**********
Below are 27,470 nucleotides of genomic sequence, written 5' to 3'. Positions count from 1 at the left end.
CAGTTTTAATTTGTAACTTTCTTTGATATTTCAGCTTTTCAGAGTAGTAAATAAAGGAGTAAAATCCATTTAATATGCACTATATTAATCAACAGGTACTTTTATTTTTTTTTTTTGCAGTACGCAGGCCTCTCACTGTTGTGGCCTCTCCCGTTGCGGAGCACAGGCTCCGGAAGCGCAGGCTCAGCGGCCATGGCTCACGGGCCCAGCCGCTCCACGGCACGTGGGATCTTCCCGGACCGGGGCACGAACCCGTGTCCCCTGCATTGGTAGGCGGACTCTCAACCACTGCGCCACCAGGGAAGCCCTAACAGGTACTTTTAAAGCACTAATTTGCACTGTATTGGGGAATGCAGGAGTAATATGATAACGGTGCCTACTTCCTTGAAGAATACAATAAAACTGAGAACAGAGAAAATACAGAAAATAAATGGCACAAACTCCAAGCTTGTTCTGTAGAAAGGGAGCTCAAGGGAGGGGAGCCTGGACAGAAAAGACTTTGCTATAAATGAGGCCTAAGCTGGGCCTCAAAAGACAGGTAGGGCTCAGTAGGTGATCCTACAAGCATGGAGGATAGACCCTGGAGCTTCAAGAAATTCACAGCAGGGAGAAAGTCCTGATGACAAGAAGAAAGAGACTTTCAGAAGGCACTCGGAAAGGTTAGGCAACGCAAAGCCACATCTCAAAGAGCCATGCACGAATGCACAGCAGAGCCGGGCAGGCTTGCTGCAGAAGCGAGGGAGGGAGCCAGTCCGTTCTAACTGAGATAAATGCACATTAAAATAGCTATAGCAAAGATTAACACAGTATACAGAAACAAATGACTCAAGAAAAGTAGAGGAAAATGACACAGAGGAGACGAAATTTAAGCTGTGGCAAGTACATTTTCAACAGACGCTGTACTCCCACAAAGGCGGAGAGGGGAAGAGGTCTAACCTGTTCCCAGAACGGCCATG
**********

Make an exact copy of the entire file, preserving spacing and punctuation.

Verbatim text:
Below are 27,470 nucleotides of genomic sequence, written 5' to 3'. Positions count from 1 at the left end.
CAGTTTTAATTTGTAACTTTCTTTGATATTTCAGCTTTTCAGAGTAGTAAATAAAGGAGTAAAATCCATTTAATATGCACTATATTAATCAACAGGTACTTTTATTTTTTTTTTTTGCAGTACGCAGGCCTCTCACTGTTGTGGCCTCTCCCGTTGCGGAGCACAGGCTCCGGAAGCGCAGGCTCAGCGGCCATGGCTCACGGGCCCAGCCGCTCCACGGCACGTGGGATCTTCCCGGACCGGGGCACGAACCCGTGTCCCCTGCATTGGTAGGCGGACTCTCAACCACTGCGCCACCAGGGAAGCCCTAACAGGTACTTTTAAAGCACTAATTTGCACTGTATTGGGGAATGCAGGAGTAATATGATAACGGTGCCTACTTCCTTGAAGAATACAATAAAACTGAGAACAGAGAAAATACAGAAAATAAATGGCACAAACTCCAAGCTTGTTCTGTAGAAAGGGAGCTCAAGGGAGGGGAGCCTGGACAGAAAAGACTTTGCTATAAATGAGGCCTAAGCTGGGCCTCAAAAGACAGGTAGGGCTCAGTAGGTGATCCTACAAGCATGGAGGATAGACCCTGGAGCTTCAAGAAATTCACAGCAGGGAGAAAGTCCTGATGACAAGAAGAAAGAGACTTTCAGAAGGCACTCGGAAAGGTTAGGCAACGCAAAGCCACATCTCAAAGAGCCATGCACGAATGCACAGCAGAGCCGGGCAGGCTTGCTGCAGAAGCGAGGGAGGGAGCCAGTCCGTTCTAACTGAGATAAATGCACATTAAAATAGCTATAGCAAAGATTAACACAGTATACAGAAACAAATGACTCAAGAAAAGTAGAGGAAAATGACACAGAGGAGACGAAATTTAAGCTGTGGCAAGTACATTTTCAACAGACGCTGTACTCCCACAAAGGCGGAGAGGGGAAGAGGTCTAACCTGTTCCCAGAACGGCCATG